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thousand eight hundred and eight; but a tax or duty may be imposed on such importation, not exceeding ten dollars for each person.

4. No capitation, or other direct tax, shall be laid, unless in proportion to the census or enumeration herein before directed to be taken.

5. No tax or duty shall be laid on articles exported from any State.

6. No preference shall be given by any regulation of Commerce or revenue to the Ports of one State over those of another; nor shall vessels bound to, or from, one State, be obliged to enter, clear, or pay duties in another.

SECTION X.-1. No State shall enter into any treaty, alliance, or confederation; grant letters of marque and reprisal ; coin money; emit bills of credit; make anything but gold and silver coin a tender in payment of debts; pass any bill of attainder, ex post facto law, or law impairing the obligation of contracts; or grant any title of nobility.

2. No State shall, without the consent of Congress, lay any imposts or duties on imports or exports, except what may be absolutely necessary for executing its inspection laws; and the net produce of all duties and imposts laid by any State on imports or exports shall be for the use of the treasury of the United States, and all such laws shall be subject to the revision and control of the Congress.

WE have here selected from the Constitution those clauses by which the people have confided to Congress powers to levy taxation and regulate commerce. Some of these are held concurrently with similar powers retained by the several States. Thus, for example, a State can levy taxes, but only locally and for



local purposes; can borrow money, but only on its own credit; can regulate its internal trade; can establish a bankrupt law for its own subjects. But with Congress exclusively rests the regulations of commerce with foreign nations, between the several States, and with the Indian tribes, though dwelling within a State; uniform laws of naturalization; the postal service; and patent rights.

The surrender of State sovereignty is very completely shown by the exclusive powers given to the National Government to regulate commerce. Under the Confederation these powers were retained by the States. At the close of the war Congress applied to each of them for authority to make foreign commercial treaties.1 Some refused; while others conceded it with conditions so impracticable that no action could be taken. The evil became so intolerable, that Virginia placed it as one of the leading purposes of the constitutional convention, and so it was considered in its deliberations.2 The duties of that Convention were twofold, viz., to consider "the great objects for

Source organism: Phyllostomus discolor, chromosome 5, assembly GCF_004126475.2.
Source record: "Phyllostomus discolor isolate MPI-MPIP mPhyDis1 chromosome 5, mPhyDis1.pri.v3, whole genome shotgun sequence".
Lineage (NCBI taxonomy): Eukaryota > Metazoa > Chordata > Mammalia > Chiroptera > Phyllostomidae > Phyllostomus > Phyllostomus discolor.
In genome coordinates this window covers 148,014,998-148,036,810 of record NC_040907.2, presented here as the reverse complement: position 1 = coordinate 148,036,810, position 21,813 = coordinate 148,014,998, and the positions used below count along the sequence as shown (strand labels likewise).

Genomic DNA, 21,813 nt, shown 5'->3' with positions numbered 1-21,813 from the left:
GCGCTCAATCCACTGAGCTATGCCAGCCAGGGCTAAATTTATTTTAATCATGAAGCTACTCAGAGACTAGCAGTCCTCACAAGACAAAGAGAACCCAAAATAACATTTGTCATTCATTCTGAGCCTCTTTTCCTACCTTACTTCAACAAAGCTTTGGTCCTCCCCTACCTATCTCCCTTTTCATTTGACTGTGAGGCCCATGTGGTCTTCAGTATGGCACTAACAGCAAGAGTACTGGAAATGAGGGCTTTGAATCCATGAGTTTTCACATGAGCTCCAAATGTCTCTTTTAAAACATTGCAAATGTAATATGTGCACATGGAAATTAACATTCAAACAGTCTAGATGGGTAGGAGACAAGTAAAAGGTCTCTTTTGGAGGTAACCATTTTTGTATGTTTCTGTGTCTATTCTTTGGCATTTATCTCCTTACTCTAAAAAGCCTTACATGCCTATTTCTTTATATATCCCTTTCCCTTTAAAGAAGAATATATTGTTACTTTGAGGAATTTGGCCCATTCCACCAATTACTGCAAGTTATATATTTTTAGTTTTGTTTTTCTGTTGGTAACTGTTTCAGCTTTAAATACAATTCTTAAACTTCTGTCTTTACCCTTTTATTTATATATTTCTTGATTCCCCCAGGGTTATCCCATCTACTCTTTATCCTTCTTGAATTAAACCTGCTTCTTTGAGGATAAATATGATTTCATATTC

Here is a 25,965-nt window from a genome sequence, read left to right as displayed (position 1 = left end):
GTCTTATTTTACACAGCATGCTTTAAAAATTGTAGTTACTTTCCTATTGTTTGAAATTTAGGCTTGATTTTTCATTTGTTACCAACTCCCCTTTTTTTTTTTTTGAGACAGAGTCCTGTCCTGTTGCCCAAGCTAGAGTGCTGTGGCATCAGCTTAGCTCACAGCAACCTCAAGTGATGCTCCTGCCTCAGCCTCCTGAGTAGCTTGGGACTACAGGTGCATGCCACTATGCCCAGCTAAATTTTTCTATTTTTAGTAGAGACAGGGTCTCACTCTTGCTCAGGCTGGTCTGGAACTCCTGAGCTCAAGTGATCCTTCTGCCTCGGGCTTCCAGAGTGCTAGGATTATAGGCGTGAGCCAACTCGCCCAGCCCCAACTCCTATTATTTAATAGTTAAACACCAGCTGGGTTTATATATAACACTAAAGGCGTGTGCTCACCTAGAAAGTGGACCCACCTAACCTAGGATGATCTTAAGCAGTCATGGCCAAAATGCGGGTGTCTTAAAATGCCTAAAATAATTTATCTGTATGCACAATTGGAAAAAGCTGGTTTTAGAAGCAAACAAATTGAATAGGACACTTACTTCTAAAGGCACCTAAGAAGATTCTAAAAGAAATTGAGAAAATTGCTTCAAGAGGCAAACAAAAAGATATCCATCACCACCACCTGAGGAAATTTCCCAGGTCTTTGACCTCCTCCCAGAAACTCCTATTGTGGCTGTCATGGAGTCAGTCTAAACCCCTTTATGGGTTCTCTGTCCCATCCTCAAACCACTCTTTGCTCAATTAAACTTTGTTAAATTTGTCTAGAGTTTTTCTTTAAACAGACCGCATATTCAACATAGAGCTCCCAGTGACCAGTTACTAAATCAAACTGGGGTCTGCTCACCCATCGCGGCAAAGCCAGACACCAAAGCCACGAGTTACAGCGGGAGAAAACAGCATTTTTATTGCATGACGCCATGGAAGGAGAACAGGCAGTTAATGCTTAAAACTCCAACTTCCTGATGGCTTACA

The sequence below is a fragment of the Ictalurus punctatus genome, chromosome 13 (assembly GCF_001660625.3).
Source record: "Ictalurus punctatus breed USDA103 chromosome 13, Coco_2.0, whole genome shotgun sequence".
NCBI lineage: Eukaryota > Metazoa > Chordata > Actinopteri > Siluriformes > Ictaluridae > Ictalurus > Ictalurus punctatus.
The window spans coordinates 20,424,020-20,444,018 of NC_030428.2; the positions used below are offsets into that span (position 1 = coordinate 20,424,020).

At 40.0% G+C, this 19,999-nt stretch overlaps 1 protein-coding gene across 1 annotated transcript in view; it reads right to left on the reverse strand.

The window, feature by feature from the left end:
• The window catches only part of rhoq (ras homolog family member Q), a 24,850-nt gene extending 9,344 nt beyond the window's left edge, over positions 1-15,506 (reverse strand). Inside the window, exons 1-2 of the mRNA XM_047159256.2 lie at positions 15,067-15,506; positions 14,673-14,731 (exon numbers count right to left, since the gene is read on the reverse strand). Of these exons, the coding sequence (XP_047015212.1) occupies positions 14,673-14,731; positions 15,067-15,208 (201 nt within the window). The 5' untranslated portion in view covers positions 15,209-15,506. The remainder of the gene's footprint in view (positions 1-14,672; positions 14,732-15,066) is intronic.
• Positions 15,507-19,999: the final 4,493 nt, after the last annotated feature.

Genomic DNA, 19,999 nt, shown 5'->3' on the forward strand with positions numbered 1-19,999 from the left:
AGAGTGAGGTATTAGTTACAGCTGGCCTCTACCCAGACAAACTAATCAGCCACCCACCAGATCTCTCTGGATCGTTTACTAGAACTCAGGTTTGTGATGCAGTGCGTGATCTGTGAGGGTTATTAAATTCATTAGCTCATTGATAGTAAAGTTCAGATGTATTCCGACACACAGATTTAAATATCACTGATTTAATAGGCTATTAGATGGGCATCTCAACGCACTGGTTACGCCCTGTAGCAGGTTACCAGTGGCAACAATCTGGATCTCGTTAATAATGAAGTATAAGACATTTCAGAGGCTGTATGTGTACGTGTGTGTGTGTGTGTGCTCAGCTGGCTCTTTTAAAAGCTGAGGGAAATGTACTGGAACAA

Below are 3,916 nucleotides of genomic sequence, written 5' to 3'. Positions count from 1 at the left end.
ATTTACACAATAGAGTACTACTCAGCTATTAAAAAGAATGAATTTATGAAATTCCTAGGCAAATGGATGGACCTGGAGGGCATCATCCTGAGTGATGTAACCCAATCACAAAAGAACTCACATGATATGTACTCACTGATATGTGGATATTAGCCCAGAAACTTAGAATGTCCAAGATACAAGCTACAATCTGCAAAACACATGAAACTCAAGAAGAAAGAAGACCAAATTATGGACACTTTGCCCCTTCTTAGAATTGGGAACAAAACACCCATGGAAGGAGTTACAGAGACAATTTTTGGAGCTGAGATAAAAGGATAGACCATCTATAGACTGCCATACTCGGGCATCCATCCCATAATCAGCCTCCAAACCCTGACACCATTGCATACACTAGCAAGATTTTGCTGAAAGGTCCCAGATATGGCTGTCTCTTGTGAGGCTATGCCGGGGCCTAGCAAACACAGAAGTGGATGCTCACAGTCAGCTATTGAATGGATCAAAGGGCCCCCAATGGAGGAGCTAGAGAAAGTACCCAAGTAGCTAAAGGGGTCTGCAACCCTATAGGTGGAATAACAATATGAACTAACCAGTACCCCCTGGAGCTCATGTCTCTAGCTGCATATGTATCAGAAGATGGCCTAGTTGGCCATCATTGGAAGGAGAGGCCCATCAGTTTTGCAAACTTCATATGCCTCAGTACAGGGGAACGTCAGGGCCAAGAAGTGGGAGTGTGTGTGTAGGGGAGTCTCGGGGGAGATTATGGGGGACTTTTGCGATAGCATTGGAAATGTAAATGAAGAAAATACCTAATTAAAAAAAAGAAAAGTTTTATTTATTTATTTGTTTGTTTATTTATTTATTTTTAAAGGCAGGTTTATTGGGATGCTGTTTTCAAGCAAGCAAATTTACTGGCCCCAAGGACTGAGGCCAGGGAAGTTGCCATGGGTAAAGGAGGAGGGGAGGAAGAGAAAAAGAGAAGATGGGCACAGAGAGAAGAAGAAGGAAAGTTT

1 Hist. of the Constitution, CURTIS, ii. 298. 2 Idem, ii. 12.

which the Federal Government was instituted," and "the exigencies of the Union." Taxes for the national defence and the general welfare must be classed among the former; the complete power to regulate commerce, among the latter.

The attempt has been made by Mr. Spence and others to justify the present rebellion of the Southern States, on the plea that American tariffs have been unconstitutional. It has been urged that Congress had no power to impose duties for the protection of domestic manufactures; and South Carolina has been pointed out as a State nullifying upon this ground, and to the extent of actual resistance, the tariff act of 1828. It becomes, therefore, important to see what the framers of the Constitution really intended by the words "to regulate com." and what the Constitution itself says. The Constitution forbids,


First, Direct taxes not in proportion to population.

Second,--Taxes on exports.

Third,-Any preference of one port over

another, or one part of the Union over another.

The Constitution permits-Taxes, duties or imposts on imports, and grants a special power of prohibiting the importation of slaves after the year 1808.

But it expressly forbids any State from levying duties either on exports or imports, with one slight exception, and that subject to the control of Congress.

It is clear, then, that with the three exceptions named, the right of Congress is both "plenary and indefinite," to "collect taxes," in order to "provide for the common defence," and "to lay duties and imposts" for the "general welfare of the United States."

It is said, however, that duties imposed with the double object of revenue and protection do not meet these requirements: that revenue is not raised, and, protection being only sectional, the general welfare is sacrificed. But is not this deciding the question by our own modern notions of free trade, and not by the intentions

1 HAMILTON'S Report as Secretary of the Treasury, in 1791.

of those who framed the Constitution, or the decisions of that Supreme Court ordained to be its interpreter?

Mr. Spence has argued as if American tariffs have protected every Northern citizen at the expense of every Southern. "Is it not a violation," he asks, "of the Constitution so to impose taxation, that it shall benefit one portion of the Union at the expense of the other?"1 Were it so, we should unhesitatingly answer "Yes." But this could only be done by a partial tax on the South, or a tax on such commodities as the South only consume. Neither has ever been attempted.

Free trade and protective tariffs are still the subjects for discussion in our own country, although John Bright and Richard Cobden long ago settled the question. But in the early days of the Republic, the former was a new doctrine.

Washington said, "The promotion of domestic manufactures will, in my conception, be among the first consequences which may naturally be expected to flow from

1 The American Union, 192.

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